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As described in the passage?

Stephanie Turaj
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We recently received the following question from a student. An instructor will respond below. Thanks!

I came across another question that made me scream out loud. I managed to get it right, but again, in my mind the working is highly inaccurate. It’s in the 2017 edition of the Reading Comprehension Bible, page 253, question 3, which reads:

“As described in the passage, re-creating an accident with a computer-generated display is most similar to which one of the following?”

What I – and most logical folks – would take “As described in the passage” to mean is “Find the specific analogy the author used in the passage.” So I looked for the answer that was included in the passage, only to discover none were.

So, in my professional writing mind, what the LSAC folks should’ve written was, “As the author describes its use (or application), re-creating an accident with a computer-generated display is most similar to which one of the following.”

Again, the phrase “As described in the passage” had me going back to look for the description in the passage.

I’d love to hear Dave’s thoughts on this one. Thank you!

Dave Killoran
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Hi Jeff,

Thanks for the question! Yes, you've gotten half of the equation right here, so you've made a solid start. Let's go over what's happening here and see what you missed.

As you rightly observe, the "As described in the passage" sends you to the passage to discover what it was that the passage is discussing. That's the first half of the question stem, and so getting the idea behind the idea in the passage at that point is key, as you noted.

The remainder of the question stem references "most similar to which one of the following," which I think is clear in asking you to find an answer that matches what happens in the stimulus with one of the answers. I don't see that it needs rewriting on their part, and they will hide behind the "is most similar to" in the question stem to say the idea is clear enough to be defensible (and I agree). Thus, you aren't looking for an answer that talks about re-creating an accident with a computer-generated display, but rather one that is similar in it's general features. Thus, the answer could be about anything at all, from gardening to banking to, yes, a museum exhibit.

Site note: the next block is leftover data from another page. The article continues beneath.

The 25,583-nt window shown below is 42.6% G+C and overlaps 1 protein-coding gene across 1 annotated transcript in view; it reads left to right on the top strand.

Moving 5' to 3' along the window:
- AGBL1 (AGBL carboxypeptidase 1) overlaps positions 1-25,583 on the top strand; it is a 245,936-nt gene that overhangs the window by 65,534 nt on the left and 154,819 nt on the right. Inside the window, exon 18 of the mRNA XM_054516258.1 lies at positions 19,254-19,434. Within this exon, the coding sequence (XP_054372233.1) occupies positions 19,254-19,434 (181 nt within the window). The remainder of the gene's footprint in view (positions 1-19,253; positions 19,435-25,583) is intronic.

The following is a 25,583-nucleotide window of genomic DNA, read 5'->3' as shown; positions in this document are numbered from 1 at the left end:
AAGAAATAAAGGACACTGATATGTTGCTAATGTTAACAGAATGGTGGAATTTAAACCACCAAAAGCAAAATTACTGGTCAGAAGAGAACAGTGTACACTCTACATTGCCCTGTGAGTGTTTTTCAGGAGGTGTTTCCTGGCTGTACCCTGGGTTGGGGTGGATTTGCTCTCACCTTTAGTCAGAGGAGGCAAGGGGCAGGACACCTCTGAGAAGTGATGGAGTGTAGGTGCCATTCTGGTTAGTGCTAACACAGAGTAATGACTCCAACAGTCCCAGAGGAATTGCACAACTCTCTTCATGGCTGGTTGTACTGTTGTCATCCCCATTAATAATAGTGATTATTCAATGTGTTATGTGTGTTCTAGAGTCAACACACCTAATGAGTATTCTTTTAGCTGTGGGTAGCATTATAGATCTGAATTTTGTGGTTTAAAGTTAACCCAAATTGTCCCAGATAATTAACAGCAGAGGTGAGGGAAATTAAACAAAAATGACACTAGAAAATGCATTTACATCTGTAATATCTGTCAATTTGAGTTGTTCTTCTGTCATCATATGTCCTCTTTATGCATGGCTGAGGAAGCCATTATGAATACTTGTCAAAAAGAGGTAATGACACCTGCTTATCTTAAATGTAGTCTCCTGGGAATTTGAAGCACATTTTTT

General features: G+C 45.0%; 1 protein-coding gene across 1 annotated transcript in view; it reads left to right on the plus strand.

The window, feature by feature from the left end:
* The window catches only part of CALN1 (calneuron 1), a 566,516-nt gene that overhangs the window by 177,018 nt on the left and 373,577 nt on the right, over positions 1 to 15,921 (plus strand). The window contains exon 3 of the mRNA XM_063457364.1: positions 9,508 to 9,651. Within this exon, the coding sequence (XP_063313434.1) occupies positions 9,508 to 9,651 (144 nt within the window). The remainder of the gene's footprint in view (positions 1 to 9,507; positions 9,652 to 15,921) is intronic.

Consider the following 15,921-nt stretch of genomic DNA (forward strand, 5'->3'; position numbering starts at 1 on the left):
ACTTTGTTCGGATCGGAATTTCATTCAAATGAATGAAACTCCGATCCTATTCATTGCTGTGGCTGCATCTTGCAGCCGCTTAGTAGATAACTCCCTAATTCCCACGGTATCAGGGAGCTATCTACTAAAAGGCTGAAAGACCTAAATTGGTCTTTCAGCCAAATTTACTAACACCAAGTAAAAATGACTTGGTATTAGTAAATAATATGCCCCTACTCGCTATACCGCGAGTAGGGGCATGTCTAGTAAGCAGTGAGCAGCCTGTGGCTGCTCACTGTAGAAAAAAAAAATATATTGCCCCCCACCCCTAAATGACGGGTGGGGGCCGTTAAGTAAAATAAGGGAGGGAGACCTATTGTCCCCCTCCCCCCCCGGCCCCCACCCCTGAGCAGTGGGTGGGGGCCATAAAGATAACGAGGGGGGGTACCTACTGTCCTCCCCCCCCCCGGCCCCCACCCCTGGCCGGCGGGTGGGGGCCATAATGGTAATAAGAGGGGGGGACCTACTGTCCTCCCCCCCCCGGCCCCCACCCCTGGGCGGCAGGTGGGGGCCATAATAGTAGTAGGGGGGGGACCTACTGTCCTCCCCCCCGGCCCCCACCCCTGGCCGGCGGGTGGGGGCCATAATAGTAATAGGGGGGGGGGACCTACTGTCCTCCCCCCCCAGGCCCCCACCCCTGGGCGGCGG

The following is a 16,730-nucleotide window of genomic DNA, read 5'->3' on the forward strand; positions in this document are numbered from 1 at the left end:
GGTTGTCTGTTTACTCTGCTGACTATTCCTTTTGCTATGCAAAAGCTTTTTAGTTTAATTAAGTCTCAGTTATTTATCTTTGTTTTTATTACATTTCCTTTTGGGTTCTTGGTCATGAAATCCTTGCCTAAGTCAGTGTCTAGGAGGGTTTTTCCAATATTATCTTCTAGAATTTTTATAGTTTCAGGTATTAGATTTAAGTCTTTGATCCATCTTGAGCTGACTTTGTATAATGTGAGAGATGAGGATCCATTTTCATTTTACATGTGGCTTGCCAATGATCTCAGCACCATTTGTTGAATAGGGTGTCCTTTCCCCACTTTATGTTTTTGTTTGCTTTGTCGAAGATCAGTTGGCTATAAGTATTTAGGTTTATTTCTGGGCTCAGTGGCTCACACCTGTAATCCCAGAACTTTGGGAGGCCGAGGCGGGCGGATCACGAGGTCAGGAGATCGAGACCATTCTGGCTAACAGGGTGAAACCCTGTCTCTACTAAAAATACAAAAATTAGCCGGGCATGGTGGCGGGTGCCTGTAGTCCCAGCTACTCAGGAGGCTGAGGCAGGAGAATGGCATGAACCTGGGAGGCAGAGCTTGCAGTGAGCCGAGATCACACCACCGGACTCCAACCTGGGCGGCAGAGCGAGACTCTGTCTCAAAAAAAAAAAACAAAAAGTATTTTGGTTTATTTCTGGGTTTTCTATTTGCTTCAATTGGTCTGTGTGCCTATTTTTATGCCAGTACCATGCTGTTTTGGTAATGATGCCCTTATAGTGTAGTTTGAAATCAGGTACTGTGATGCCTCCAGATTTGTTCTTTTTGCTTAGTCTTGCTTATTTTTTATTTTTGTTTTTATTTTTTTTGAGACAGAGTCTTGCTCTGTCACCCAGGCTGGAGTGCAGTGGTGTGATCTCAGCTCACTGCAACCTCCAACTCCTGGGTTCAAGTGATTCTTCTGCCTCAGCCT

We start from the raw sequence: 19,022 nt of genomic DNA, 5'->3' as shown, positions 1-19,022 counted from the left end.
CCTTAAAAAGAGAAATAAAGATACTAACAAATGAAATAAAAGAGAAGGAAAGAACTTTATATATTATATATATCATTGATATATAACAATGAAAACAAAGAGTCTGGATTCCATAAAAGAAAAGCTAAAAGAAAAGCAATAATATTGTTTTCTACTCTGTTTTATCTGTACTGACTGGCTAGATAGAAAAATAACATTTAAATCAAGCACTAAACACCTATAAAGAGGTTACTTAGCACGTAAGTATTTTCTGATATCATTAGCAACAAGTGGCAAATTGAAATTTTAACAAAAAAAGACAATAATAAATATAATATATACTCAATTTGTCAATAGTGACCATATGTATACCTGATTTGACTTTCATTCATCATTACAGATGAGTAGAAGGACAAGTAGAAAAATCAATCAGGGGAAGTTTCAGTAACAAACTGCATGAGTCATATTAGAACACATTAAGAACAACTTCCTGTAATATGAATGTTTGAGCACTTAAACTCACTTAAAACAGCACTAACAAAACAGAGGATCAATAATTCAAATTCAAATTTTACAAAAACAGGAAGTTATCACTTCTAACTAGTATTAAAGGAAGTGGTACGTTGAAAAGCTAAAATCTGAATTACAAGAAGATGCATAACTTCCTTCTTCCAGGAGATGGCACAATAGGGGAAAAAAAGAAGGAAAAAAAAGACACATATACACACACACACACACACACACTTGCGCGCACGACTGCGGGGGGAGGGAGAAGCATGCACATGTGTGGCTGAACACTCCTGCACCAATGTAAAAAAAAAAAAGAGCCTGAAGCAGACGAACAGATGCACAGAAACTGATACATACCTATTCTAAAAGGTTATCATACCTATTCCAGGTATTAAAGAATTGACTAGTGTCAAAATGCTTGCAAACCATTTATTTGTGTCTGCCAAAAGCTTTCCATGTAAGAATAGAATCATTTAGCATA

Please let me know if that makes sense. Thanks!
Dave Killoran
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Thanks again for the great reply. I am finding your books incredibly helpful.

And yes, what you said does make sense if you think in terms of LSAT reality - which bears no resemblance to any reality I've ever encountered in real life.

I am right in that, as a professional writer, it is a very poorly worded question, and it's very hard for me to get past poor writing. The irony is, legal writing is so much more specific, explanatory and leaves very little to the imagination. Having covered many court cases as a journalist, I'd make mincemeat out of that kind of writing or verbiage in court or in an opinion column. (For example don't pepper your motion with the word "salacious" when you're facing a female attorney.)

But you're right, too, because the test creators are always right. Again, I still got that question right, so on some level I must've gotten your point before emailing PowerScore. The good thing is, thanks to you, just like the last time, I'm now appropriately armed if I come across anything like that question on Dec. 2.

Per the part of my email that didn't make it here, though I'll likely never take the LSAT again, I would be thrilled if you had authored a book that was just sample test questions with answer keys containing your analysis of the correct and incorrect answers. I got the 10 LSAT sample test book, but there's no answer analysis.

I think we older folks, who may not need all of the diagramming background, would benefit from that. Meanwhile, keep up the good work sir!